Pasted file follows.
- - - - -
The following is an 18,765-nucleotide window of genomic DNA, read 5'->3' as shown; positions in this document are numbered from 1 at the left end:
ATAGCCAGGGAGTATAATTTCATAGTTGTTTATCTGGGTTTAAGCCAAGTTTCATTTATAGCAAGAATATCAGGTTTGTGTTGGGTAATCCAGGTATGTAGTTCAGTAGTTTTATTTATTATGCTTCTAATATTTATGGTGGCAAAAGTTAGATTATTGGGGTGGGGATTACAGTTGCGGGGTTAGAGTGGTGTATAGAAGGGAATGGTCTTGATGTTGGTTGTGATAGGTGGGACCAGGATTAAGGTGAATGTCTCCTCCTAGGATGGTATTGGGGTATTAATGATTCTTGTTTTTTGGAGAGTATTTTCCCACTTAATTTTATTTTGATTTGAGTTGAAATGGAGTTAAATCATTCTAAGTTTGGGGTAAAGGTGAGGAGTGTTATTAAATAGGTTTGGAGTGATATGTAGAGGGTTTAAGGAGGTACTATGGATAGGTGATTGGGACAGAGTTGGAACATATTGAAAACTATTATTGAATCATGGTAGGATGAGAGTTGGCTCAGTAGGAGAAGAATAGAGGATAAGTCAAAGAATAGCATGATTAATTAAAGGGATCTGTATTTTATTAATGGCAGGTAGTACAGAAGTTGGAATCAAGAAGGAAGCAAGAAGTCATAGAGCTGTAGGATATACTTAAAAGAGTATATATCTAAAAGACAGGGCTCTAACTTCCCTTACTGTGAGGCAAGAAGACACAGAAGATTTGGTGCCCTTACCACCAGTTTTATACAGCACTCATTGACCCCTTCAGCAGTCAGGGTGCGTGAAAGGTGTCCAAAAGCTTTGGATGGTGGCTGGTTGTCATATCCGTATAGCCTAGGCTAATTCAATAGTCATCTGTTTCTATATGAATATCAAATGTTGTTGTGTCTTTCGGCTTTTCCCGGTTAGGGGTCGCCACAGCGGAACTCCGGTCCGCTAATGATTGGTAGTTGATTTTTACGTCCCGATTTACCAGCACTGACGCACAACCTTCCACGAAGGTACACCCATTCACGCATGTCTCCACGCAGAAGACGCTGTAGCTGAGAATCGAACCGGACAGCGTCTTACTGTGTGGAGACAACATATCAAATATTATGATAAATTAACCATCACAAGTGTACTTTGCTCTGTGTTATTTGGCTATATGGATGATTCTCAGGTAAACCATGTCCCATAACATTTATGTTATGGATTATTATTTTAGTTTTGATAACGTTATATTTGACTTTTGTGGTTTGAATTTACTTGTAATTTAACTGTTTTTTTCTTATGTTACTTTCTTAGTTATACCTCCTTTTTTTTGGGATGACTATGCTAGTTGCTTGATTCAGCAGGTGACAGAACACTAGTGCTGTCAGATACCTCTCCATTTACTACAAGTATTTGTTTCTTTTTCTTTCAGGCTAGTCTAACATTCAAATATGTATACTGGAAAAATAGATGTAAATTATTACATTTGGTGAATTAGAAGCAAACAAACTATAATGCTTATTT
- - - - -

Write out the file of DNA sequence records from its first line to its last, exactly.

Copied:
The following is an 18,765-nucleotide window of genomic DNA, read 5'->3' as shown; positions in this document are numbered from 1 at the left end:
ATAGCCAGGGAGTATAATTTCATAGTTGTTTATCTGGGTTTAAGCCAAGTTTCATTTATAGCAAGAATATCAGGTTTGTGTTGGGTAATCCAGGTATGTAGTTCAGTAGTTTTATTTATTATGCTTCTAATATTTATGGTGGCAAAAGTTAGATTATTGGGGTGGGGATTACAGTTGCGGGGTTAGAGTGGTGTATAGAAGGGAATGGTCTTGATGTTGGTTGTGATAGGTGGGACCAGGATTAAGGTGAATGTCTCCTCCTAGGATGGTATTGGGGTATTAATGATTCTTGTTTTTTGGAGAGTATTTTCCCACTTAATTTTATTTTGATTTGAGTTGAAATGGAGTTAAATCATTCTAAGTTTGGGGTAAAGGTGAGGAGTGTTATTAAATAGGTTTGGAGTGATATGTAGAGGGTTTAAGGAGGTACTATGGATAGGTGATTGGGACAGAGTTGGAACATATTGAAAACTATTATTGAATCATGGTAGGATGAGAGTTGGCTCAGTAGGAGAAGAATAGAGGATAAGTCAAAGAATAGCATGATTAATTAAAGGGATCTGTATTTTATTAATGGCAGGTAGTACAGAAGTTGGAATCAAGAAGGAAGCAAGAAGTCATAGAGCTGTAGGATATACTTAAAAGAGTATATATCTAAAAGACAGGGCTCTAACTTCCCTTACTGTGAGGCAAGAAGACACAGAAGATTTGGTGCCCTTACCACCAGTTTTATACAGCACTCATTGACCCCTTCAGCAGTCAGGGTGCGTGAAAGGTGTCCAAAAGCTTTGGATGGTGGCTGGTTGTCATATCCGTATAGCCTAGGCTAATTCAATAGTCATCTGTTTCTATATGAATATCAAATGTTGTTGTGTCTTTCGGCTTTTCCCGGTTAGGGGTCGCCACAGCGGAACTCCGGTCCGCTAATGATTGGTAGTTGATTTTTACGTCCCGATTTACCAGCACTGACGCACAACCTTCCACGAAGGTACACCCATTCACGCATGTCTCCACGCAGAAGACGCTGTAGCTGAGAATCGAACCGGACAGCGTCTTACTGTGTGGAGACAACATATCAAATATTATGATAAATTAACCATCACAAGTGTACTTTGCTCTGTGTTATTTGGCTATATGGATGATTCTCAGGTAAACCATGTCCCATAACATTTATGTTATGGATTATTATTTTAGTTTTGATAACGTTATATTTGACTTTTGTGGTTTGAATTTACTTGTAATTTAACTGTTTTTTTCTTATGTTACTTTCTTAGTTATACCTCCTTTTTTTTGGGATGACTATGCTAGTTGCTTGATTCAGCAGGTGACAGAACACTAGTGCTGTCAGATACCTCTCCATTTACTACAAGTATTTGTTTCTTTTTCTTTCAGGCTAGTCTAACATTCAAATATGTATACTGGAAAAATAGATGTAAATTATTACATTTGGTGAATTAGAAGCAAACAAACTATAATGCTTATTT